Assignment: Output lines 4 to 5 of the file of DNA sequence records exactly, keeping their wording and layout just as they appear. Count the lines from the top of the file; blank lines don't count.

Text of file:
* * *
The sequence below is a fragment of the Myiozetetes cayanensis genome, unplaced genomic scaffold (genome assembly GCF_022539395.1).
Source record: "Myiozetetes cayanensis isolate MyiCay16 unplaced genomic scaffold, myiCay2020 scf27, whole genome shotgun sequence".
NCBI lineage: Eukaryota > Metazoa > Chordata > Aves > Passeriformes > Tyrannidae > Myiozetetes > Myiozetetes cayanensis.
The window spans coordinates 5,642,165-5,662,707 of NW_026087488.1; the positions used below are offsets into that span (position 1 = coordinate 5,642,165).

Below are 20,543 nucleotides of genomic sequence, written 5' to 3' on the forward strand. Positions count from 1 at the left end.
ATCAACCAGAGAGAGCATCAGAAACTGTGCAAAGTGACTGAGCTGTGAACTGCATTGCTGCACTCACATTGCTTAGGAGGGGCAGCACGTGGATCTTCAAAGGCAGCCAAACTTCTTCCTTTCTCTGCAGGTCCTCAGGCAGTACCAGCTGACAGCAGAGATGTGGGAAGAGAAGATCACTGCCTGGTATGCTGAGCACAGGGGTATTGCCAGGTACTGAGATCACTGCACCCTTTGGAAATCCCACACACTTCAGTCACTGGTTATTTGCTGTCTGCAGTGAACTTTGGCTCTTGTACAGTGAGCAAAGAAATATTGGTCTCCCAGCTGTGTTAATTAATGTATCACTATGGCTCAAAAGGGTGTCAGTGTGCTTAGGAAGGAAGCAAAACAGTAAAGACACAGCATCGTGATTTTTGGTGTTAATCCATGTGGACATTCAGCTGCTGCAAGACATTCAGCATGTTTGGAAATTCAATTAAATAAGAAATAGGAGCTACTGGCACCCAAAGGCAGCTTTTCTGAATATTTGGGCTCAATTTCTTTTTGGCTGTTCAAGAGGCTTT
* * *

The window spans coordinates 5,642,165-5,662,707 of NW_026087488.1; the positions used below are offsets into that span (position 1 = coordinate 5,642,165).

Below are 20,543 nucleotides of genomic sequence, written 5' to 3' on the forward strand. Positions count from 1 at the left end.